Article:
How To Make Your Grass Bounce Back After Using Inflatables This Summer

Summer heat drives all of us into our backyards, whether to lounge in a hammock or splash about in a wading pool. The problem is, Slip N Slides are notorious grass ruiners. As are bounce houses, that staple of warm weather birthday parties, and even blow-up Jacuzzis. To ensure your lawn looks just as good after playtime's over as it did before, you likely attempt to avoid complete destruction by regularly moving yard toys around to different spots and watering and brushing the grass right after use. If yours ends up wrecked regardless, you can try watering it to rehydrate it or, in worst-case scenarios, reseed or even re-sod the area. The lawn is the surface of choice for many homeowners inflating summer-fun pools or castles. It's flat, generally free of debris, and considered safe for kids. 

While it might seem like common sense to try to protect your grass by placing items underneath your inflatable, lawn care specialists claim that's a myth. Placing a big, flat inflatable object, especially one filled with water, on a patch of lawn blocks the sun, air, and water from reaching it. Grass is a plant, after all, and it needs ample amounts of those natural resources just to survive, let alone thrive. In fact, grass will start to show signs of distress, turning yellow or brown, within a few days. The weight of a kid-filled bounce castle or water-filled pool bearing down on the grass blades doesn't help matters, either.

Inflatable toy best practices for leaving a lawn in mint condition

First and foremost, always choose somewhere flat and shady to set up your inflatable yard toy — the underlying grass heats up too much in full sun. Move the play item to a completely different area of your backyard every 12 to 24 hours. You might be able to drag small filled swimming pools, but large ones are a different story. Emptying and refilling a pool often wastes a lot of water. Remember, the sun moves throughout the day, so watch its path closely, and move the toy if it ends up in a sunny spot later in the day. Where wading pools and inflatable Jacuzzis are concerned, dumping bucket loads of water onto your lawn in one go can also cause damage since waterlogged lawns struggle to thrive.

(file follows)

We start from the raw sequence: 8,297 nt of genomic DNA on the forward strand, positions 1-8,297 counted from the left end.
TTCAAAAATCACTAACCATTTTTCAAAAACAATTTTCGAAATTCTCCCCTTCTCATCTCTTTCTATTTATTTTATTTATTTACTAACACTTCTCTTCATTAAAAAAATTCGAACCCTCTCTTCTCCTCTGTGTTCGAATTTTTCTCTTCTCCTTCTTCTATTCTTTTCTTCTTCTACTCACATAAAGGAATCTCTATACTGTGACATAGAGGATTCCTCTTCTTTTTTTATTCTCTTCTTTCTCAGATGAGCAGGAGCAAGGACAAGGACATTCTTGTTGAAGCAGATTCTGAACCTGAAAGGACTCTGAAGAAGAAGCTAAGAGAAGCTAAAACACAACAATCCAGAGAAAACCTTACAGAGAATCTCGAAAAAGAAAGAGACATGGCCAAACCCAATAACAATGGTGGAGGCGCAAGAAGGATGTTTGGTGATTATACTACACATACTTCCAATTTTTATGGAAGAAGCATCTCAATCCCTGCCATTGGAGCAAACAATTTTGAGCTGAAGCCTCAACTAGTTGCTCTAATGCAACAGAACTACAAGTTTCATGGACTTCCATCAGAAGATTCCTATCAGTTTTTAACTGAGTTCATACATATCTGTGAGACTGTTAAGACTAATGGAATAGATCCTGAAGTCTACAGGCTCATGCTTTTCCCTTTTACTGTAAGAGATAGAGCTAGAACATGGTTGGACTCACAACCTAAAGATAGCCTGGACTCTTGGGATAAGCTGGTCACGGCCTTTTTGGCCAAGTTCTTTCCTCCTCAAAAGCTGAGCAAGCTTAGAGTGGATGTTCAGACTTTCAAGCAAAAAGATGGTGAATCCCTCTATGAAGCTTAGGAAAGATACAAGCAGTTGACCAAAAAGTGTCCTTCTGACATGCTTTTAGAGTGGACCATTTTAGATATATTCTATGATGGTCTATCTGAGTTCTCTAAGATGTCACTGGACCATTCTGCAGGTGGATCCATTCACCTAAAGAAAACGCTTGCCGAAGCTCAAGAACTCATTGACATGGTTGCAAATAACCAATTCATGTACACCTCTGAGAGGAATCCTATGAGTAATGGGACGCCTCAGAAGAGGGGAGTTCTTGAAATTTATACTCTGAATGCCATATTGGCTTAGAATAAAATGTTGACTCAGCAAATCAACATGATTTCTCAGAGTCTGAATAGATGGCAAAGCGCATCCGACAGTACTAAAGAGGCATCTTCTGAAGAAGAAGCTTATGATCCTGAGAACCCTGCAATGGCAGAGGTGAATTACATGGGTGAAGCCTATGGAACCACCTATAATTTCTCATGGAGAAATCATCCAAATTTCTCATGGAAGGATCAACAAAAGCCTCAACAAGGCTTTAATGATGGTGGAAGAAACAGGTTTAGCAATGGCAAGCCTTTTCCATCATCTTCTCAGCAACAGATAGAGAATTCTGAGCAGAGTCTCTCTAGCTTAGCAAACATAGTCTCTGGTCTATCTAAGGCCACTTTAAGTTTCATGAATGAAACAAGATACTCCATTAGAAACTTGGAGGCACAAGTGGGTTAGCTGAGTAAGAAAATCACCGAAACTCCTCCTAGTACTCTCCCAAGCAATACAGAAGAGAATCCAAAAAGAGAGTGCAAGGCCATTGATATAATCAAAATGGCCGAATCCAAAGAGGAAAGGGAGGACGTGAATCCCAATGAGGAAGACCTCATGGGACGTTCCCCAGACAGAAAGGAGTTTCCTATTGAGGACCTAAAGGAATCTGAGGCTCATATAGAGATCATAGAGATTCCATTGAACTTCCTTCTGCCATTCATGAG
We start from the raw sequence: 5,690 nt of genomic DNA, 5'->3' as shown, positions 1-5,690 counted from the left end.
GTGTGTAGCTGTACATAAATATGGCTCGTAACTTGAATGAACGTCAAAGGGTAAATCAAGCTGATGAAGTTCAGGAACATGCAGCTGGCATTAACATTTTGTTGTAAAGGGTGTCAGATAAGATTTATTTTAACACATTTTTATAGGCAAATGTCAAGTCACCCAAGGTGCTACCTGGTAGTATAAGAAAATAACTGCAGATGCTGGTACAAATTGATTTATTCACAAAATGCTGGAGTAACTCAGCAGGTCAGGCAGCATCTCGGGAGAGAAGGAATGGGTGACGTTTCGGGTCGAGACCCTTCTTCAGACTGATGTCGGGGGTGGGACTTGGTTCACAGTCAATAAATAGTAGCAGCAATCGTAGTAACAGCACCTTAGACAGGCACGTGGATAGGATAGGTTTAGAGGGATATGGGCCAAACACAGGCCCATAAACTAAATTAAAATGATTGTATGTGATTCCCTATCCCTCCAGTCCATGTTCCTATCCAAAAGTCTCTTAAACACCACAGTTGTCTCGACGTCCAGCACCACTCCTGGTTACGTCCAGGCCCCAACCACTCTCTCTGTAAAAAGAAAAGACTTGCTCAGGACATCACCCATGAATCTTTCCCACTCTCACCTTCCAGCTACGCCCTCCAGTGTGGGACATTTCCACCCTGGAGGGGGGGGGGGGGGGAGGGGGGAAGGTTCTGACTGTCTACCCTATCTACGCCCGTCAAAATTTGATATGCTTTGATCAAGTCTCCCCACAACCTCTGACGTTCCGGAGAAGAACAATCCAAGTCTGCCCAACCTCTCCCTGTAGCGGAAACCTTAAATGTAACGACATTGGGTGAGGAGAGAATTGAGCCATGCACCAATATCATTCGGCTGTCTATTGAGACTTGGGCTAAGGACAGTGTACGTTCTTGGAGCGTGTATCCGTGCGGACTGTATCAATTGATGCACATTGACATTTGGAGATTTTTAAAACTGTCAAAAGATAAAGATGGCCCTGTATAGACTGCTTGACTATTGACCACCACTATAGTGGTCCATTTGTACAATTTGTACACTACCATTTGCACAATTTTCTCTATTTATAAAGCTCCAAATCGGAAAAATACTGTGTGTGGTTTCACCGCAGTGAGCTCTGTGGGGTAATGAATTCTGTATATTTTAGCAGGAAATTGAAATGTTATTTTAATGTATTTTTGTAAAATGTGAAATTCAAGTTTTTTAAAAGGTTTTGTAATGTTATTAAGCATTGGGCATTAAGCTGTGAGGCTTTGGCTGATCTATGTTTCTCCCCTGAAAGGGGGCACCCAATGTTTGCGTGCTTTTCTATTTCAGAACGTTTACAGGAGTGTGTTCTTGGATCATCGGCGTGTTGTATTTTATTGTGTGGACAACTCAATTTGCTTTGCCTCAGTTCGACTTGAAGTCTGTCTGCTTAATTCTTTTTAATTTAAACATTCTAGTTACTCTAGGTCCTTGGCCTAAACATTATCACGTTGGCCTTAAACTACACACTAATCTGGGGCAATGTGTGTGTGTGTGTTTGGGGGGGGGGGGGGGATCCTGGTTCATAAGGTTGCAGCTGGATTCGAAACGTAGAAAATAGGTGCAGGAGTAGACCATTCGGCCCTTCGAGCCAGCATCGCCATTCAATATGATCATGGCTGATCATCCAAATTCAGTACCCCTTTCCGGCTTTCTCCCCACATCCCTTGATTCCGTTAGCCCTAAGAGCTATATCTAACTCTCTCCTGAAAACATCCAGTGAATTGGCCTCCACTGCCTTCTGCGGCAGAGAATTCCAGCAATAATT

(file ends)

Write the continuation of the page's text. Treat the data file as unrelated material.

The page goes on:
You'll cause a considerable amount of harm if you've added any pool chemicals to the water. So, instead of simply tipping the pool over once you're done with it, consider investing in an electric sump pump — Walmart has one by PROSTORMER for just over $50 — to pump the water out of the pool and into a nearby storm-water drain, for example. Bonus: These lawn care tips go a long way toward keeping your kiddie pool clean all summer long, too. After you've packed away or moved your inflatable toy, lightly water the area on which it sat (unless you're certain it's going to rain) and brush crushed blades with a stiff-bristled broom to help them stand up again or mow the area to encourage new growth.

Replace the grass or change the surface under your inflatable

The type of grass in your lawn matters, too. It might seem a bit extreme, but if you're experiencing constant damage from wading pools, Slip N Slides, or bounce houses and plan to use them often throughout the warmer months or to keep them set up for multiple days at a time, consider re-sodding your lawn with a tougher turf species. Bermuda grass is a good choice, or you could consider using shade-tolerant carpetgrass in your yard. Seeding a new lawn or laying roll-out turf might have to wait until the next season, though. The standard advice is to lay grass seed after the first frost. Follow the lawn care best practices for using inflatables outlined above until that time. Also consider replacing the real lawn with artificial turf. It drains well and it's easy to keep it looking fresh with this simple maintenance tip.

Another option available to all homeowners looking to preserve their hard-won lawn is setting up the inflatable somewhere indestructible that isn't your grass like your paved patio, concrete driveway, or even a large wooden deck. Place a foam or rubber mat, outdoor rug, old blanket, or artificial turf underneath the toy to give kiddos' feet a soft landing as they run and jump and to protect the base of the inflatable. Alternatively, opt for a water table over a flat-bottomed pool, splash pad, or bounce castle; those legs keep it off your precious grass.